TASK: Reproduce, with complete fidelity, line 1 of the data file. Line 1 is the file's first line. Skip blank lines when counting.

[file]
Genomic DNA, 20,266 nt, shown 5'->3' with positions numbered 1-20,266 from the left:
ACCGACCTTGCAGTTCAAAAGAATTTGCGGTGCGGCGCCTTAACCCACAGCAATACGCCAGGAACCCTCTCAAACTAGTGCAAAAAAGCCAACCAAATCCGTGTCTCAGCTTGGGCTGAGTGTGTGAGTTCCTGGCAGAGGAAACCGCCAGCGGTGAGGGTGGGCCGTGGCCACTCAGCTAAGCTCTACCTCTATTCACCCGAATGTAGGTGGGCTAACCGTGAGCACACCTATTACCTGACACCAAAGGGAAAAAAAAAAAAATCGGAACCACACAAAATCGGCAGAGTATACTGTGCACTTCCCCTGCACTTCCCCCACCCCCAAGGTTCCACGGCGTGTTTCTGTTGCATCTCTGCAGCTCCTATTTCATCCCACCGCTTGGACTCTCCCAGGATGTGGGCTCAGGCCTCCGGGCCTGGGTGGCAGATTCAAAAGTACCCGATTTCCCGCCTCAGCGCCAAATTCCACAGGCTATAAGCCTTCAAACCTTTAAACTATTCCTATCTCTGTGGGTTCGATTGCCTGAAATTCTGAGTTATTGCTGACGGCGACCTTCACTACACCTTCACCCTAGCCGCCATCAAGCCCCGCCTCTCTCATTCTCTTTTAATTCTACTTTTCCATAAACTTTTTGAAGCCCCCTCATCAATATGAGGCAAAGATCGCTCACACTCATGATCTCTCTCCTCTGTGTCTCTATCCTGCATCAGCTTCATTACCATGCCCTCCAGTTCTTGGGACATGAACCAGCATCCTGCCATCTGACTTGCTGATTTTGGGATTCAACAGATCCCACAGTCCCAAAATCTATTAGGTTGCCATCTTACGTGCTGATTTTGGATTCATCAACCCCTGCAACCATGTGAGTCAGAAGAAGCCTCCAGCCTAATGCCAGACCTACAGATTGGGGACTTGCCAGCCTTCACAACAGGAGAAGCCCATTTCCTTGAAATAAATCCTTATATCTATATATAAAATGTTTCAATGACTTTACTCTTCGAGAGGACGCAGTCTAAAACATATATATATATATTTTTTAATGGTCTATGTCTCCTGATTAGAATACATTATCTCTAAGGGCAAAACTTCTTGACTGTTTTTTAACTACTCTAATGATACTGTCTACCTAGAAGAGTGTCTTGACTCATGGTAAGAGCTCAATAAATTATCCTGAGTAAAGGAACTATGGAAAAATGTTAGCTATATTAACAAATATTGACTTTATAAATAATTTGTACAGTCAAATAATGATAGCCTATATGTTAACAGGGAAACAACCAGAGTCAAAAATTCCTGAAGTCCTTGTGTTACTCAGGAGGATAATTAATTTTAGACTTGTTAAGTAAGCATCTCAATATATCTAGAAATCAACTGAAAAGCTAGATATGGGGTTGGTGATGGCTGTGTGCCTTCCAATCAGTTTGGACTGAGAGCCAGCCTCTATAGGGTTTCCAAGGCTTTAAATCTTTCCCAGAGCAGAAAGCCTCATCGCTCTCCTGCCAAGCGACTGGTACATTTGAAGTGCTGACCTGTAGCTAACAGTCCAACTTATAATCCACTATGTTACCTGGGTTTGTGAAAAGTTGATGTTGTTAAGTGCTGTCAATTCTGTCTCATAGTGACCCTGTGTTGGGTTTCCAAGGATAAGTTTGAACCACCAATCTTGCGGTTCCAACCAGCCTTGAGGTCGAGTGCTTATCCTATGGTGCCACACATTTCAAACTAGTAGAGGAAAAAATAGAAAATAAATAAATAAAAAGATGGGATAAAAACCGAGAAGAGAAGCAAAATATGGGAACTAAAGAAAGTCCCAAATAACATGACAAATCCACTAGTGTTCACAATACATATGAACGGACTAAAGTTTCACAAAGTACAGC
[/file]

Genomic DNA, 20,266 nt, shown 5'->3' with positions numbered 1-20,266 from the left: